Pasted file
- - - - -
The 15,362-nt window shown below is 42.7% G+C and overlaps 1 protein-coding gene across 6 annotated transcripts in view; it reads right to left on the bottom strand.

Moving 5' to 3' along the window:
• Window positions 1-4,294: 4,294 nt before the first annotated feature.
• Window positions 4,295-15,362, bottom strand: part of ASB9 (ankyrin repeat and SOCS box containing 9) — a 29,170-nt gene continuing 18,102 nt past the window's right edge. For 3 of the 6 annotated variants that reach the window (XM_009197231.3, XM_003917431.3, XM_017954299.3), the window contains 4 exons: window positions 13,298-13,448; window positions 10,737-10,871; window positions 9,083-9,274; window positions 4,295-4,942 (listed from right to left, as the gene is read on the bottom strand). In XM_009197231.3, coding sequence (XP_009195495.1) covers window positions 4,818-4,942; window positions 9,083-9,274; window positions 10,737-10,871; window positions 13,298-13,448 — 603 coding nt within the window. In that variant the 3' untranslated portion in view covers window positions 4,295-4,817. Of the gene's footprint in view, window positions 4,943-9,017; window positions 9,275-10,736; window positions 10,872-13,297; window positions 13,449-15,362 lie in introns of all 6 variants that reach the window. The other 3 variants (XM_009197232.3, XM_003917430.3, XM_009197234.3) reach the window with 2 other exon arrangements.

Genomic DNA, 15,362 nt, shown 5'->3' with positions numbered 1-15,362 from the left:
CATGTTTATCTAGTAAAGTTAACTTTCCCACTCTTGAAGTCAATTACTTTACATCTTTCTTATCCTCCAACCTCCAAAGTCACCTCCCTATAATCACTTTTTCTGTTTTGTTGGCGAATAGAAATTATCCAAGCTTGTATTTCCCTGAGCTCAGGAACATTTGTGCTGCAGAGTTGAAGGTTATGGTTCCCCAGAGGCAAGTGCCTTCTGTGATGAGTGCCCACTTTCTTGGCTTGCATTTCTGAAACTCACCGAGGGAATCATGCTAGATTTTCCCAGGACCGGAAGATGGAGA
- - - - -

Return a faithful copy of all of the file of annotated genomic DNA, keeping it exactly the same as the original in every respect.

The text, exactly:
The 15,362-nt window shown below is 42.7% G+C and overlaps 1 protein-coding gene across 6 annotated transcripts in view; it reads right to left on the bottom strand.

Moving 5' to 3' along the window:
• Window positions 1-4,294: 4,294 nt before the first annotated feature.
• Window positions 4,295-15,362, bottom strand: part of ASB9 (ankyrin repeat and SOCS box containing 9) — a 29,170-nt gene continuing 18,102 nt past the window's right edge. For 3 of the 6 annotated variants that reach the window (XM_009197231.3, XM_003917431.3, XM_017954299.3), the window contains 4 exons: window positions 13,298-13,448; window positions 10,737-10,871; window positions 9,083-9,274; window positions 4,295-4,942 (listed from right to left, as the gene is read on the bottom strand). In XM_009197231.3, coding sequence (XP_009195495.1) covers window positions 4,818-4,942; window positions 9,083-9,274; window positions 10,737-10,871; window positions 13,298-13,448 — 603 coding nt within the window. In that variant the 3' untranslated portion in view covers window positions 4,295-4,817. Of the gene's footprint in view, window positions 4,943-9,017; window positions 9,275-10,736; window positions 10,872-13,297; window positions 13,449-15,362 lie in introns of all 6 variants that reach the window. The other 3 variants (XM_009197232.3, XM_003917430.3, XM_009197234.3) reach the window with 2 other exon arrangements.

Genomic DNA, 15,362 nt, shown 5'->3' with positions numbered 1-15,362 from the left:
CATGTTTATCTAGTAAAGTTAACTTTCCCACTCTTGAAGTCAATTACTTTACATCTTTCTTATCCTCCAACCTCCAAAGTCACCTCCCTATAATCACTTTTTCTGTTTTGTTGGCGAATAGAAATTATCCAAGCTTGTATTTCCCTGAGCTCAGGAACATTTGTGCTGCAGAGTTGAAGGTTATGGTTCCCCAGAGGCAAGTGCCTTCTGTGATGAGTGCCCACTTTCTTGGCTTGCATTTCTGAAACTCACCGAGGGAATCATGCTAGATTTTCCCAGGACCGGAAGATGGAGA